“Yo Cuento Outdoors”~The Stories Of Latino Outdoors. Part 3

Originally Posted on: http://www.fitfunand.com/uncategorized/yo-cuento-outdoorsthe-stories-latino-outdoors/

Author: Southwest Ambassador for Latino Outdoors~Josie Gutierrez

It’s a wondrous thing how the wild calms the spirit within us. The “feels” we get when we know we are right where we are supposed to be. This then turns into what more can I explore, what more can I do and then how can I share this with others. The “feels” become so much more that it becomes part of your existence. For some it leads to a career in the outdoors and for some just a personal joy to share with others. Latino Outdoors has allowed more opportunities for us to experience and share what we love to do and in the process we have become a family. My pleasure to introduce New Mexico Coordinator~Gabe Vasquez.

What is the story of Gabe and the connection you have to the outdoors?

Well, it actually goes back to the story of when I first experienced the outdoors. When my family and I first got to Caballo Lake in New Mexico we threw our lines in the water and it wasn’t long before a Game & Fish officer came to check on our licenses. Because it was our first time fishing and we were from Mexico, we didn’t realize we needed a license. The officer claimed he couldn’t understand what my Dad was saying, so he called Border Patrol. Border Patrol detained my Dad that afternoon at a county jail in Truth or Consequences. They released him several hours later because he had not done anything wrong. Despite that harrasement, my dad told me to stay strong and that the outdoors were a place for everyone. We got our fishing licenses that afternoon and went back to the river. Since then, I’ve tried to spread the same message … the outdoors are for everyone.

How did this connection to the outdoors connect you more with Nature?

Fishing with my Dad and brother. I grew up in Ciudad Juarez, Chihuahua, an industrialized border city. There weren’t many places to play outdoors and we lived in the inner city, so we were mostly surrounded by concrete. So when my Dad took me and my brother fishing as young kids, it meant a lot. My whole world changed. He took us to southern New Mexico, to a place called Caballo Lake, about two hours north of Juarez. We camped by the Rio Grande, fished for catfish and went to sleep counting the stars. I had never seen the stars that bright in my life.

What is it about the outdoors that make it special for you?

It’s a place of healing, a place of reflection, and also the world’s biggest classroom. The outdoors teaches us that we can’t just take, we have to give, it teaches us about balance and equality. We’re all the same on the trail–nature doesn’t judge–it doesn’t matter how much money you have, what color you are, gender or sexuality, we are all having the same experience outdoors.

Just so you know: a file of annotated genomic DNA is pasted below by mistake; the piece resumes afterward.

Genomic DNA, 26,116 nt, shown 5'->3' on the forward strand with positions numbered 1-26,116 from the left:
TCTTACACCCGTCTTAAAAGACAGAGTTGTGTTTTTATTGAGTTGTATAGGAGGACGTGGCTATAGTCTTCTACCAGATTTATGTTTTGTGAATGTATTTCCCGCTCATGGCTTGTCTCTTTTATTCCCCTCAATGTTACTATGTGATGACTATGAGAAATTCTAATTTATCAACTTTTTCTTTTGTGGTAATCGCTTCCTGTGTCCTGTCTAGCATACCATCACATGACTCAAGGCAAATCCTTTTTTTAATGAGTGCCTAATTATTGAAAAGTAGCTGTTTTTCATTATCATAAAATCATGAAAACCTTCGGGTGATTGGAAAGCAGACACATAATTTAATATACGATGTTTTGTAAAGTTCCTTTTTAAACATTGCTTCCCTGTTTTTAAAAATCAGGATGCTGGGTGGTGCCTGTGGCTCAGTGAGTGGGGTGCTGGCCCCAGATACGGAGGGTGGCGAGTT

How do you celebrate the connection between a Latinx identity and the outdoors and how do you see yourself “counting” afuera?

I helped start a youth outdoor recreation and education program in my community to help Latinx youth and people better understand their history on this land, in southern New Mexico. we celebrate our history here, not just as Latino’s but as Mestizos, as people with mixed indigenous blood, roots and beliefs. We count here because we’ve been on this land for thousands of years, we’re not outsiders here.

How do you see it in others and in the community around you?

In the world of outdoor recreation and environmental advocacy, there is a pretty homogeneous community that dominates both spaces. Much of that has to do with wealth, the people most prone to go outdoors or become advocates for their environment are people who have had the time to have the opportunities to experience recreation outdoors. We’re changing that one person at a time every time we get a new young person of color on the trail, we create more balance in those spaces.

Why does what you do matter to you?

Because it helps me find meaning in life and it connects me spiritually to the creation and his creation. Working and volunteering as an outdoor advocate is what makes me happy, and my parents always said to do what makes me happy. They were right … nothing compares!

Describe your perfect day?

A perfect day outside is sitting in silence at the top of a mountain in Mesilla Valley, watching and listening to the wildlife and seeing the clouds roll in. I think about how many other generations before us have sat on the same spot and observed the same beauty?
What has been your favorite hike?
My favorite hike to date was hiking Tonuco Mountains with my girlfriend. Tonuco Mountains is a sacred site dotted with petroglyphs and full of rich, rare earth minerals. We hiked for about nine miles that day in the middle of the fall, bushwhacking through mesquite, devils thorn and cacti to get to the very top, where an old mine shaft exists. After the sixth mile we looked at each other and wanted to turn back every 10 minutes or so, but we kept going, because getting to the top was just as important for both of us. the views of the Organ Mountains at the very top paid off. We will both never forget that hike.
Do you have any traditions outside?